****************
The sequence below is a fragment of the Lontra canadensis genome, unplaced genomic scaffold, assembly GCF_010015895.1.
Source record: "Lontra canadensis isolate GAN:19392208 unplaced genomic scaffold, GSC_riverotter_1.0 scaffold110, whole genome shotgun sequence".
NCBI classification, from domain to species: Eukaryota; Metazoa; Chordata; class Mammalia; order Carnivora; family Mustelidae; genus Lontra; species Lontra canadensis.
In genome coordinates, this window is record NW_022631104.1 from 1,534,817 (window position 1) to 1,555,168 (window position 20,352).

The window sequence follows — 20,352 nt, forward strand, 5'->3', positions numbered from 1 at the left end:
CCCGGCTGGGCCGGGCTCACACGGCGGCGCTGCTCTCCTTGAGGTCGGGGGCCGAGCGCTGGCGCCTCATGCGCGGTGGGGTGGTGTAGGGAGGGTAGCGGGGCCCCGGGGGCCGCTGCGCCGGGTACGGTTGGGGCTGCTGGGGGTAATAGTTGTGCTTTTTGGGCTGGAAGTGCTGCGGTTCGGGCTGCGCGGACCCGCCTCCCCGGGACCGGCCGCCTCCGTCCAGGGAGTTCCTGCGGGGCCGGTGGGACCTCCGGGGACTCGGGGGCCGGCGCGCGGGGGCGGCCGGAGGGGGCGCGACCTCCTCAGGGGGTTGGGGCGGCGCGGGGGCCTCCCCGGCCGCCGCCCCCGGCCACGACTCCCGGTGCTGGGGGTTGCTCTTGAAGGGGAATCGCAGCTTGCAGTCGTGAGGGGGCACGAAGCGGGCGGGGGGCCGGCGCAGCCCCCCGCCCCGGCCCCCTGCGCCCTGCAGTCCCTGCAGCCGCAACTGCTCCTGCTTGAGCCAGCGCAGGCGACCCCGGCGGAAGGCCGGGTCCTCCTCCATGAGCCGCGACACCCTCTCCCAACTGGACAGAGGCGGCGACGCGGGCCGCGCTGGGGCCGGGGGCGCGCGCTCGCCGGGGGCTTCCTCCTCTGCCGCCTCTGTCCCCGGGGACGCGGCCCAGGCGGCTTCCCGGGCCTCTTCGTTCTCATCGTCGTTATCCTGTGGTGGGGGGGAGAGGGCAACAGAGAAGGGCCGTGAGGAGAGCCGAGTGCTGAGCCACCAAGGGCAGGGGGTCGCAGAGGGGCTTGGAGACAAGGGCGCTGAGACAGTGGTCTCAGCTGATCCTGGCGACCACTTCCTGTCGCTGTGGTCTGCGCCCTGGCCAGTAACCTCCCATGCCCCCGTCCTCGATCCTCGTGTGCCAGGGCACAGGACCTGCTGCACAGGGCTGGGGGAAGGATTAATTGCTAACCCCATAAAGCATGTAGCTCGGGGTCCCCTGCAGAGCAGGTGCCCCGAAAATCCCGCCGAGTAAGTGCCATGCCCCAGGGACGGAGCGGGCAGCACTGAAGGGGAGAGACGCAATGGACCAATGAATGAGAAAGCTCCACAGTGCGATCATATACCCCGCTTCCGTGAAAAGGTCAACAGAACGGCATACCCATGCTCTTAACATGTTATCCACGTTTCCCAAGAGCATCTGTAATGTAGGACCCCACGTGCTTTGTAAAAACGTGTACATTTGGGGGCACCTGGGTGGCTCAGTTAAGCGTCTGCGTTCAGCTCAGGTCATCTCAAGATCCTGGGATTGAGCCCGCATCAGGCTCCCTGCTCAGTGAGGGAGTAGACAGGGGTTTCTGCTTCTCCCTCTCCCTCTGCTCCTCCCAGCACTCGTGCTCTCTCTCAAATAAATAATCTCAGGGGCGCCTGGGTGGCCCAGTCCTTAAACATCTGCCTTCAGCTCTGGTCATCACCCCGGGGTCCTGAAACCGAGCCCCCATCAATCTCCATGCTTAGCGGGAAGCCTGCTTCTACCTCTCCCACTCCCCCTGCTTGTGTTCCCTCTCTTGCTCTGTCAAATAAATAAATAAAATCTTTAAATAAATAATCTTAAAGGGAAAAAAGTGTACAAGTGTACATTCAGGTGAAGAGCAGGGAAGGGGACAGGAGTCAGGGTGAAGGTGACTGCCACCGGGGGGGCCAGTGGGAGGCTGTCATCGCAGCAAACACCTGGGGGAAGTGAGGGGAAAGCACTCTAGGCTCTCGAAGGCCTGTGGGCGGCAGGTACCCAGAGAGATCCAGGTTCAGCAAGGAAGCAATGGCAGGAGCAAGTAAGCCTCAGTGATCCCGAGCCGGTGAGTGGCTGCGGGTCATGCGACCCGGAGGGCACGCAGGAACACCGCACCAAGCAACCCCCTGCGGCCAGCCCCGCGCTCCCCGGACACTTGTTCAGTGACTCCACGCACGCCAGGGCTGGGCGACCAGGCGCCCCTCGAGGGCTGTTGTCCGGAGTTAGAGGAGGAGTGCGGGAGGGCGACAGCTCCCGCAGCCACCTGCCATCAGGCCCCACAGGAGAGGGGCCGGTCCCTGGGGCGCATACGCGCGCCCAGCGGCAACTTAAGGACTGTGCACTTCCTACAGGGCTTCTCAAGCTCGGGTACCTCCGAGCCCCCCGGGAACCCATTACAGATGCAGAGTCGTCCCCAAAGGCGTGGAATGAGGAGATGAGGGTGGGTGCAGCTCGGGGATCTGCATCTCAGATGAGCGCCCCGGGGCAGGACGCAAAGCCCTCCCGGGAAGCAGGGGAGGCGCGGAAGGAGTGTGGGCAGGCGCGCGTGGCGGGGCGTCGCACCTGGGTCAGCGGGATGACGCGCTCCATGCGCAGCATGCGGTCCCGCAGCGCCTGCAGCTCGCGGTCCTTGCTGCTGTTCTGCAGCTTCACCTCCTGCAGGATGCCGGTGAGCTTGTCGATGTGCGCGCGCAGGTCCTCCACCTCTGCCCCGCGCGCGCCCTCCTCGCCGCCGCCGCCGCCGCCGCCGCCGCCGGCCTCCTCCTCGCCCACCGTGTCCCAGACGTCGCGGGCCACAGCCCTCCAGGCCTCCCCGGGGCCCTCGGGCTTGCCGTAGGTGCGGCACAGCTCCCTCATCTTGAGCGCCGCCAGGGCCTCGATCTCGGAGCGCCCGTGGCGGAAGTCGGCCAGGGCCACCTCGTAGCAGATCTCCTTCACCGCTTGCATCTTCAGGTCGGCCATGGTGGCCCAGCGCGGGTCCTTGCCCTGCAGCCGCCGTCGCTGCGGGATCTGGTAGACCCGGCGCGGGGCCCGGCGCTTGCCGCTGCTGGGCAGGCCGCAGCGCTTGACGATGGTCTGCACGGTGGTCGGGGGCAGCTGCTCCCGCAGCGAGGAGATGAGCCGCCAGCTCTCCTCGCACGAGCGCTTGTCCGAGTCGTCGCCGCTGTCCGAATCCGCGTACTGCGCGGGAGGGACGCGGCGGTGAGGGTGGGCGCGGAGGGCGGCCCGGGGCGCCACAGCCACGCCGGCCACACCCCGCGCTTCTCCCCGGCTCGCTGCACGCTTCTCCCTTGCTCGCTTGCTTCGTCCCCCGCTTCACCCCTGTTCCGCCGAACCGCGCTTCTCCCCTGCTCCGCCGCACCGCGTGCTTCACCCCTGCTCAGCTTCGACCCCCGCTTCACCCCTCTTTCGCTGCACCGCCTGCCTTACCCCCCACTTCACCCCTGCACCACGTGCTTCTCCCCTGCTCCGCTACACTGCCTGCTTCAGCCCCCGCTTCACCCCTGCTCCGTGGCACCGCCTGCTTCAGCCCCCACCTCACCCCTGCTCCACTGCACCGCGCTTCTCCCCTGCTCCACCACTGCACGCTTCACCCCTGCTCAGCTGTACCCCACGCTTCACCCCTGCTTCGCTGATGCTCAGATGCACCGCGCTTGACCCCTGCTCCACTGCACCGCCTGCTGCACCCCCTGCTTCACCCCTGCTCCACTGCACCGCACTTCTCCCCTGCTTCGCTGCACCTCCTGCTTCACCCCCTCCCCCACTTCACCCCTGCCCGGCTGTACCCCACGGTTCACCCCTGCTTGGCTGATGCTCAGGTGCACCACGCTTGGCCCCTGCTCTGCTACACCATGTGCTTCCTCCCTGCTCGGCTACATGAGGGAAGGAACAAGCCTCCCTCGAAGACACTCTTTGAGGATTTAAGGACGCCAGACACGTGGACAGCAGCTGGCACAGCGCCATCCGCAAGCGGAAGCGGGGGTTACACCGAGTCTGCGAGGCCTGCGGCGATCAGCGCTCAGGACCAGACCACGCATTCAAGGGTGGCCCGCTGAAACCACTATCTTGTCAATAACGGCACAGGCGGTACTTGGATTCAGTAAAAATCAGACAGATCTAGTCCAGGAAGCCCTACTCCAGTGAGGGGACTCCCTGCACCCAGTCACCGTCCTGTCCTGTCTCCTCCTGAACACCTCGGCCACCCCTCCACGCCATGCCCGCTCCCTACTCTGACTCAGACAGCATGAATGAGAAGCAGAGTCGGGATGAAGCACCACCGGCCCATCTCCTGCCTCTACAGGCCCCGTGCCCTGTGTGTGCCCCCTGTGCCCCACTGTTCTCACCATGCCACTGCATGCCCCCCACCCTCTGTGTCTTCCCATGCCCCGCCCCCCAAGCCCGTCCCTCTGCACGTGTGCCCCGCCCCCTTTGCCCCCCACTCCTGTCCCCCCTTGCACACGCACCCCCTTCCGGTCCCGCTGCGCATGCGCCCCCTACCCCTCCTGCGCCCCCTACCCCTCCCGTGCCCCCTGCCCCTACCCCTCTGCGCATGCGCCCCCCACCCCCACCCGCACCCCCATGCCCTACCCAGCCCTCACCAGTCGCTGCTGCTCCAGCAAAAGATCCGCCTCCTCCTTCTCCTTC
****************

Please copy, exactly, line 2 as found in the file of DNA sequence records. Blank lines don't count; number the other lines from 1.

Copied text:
Source record: "Lontra canadensis isolate GAN:19392208 unplaced genomic scaffold, GSC_riverotter_1.0 scaffold110, whole genome shotgun sequence".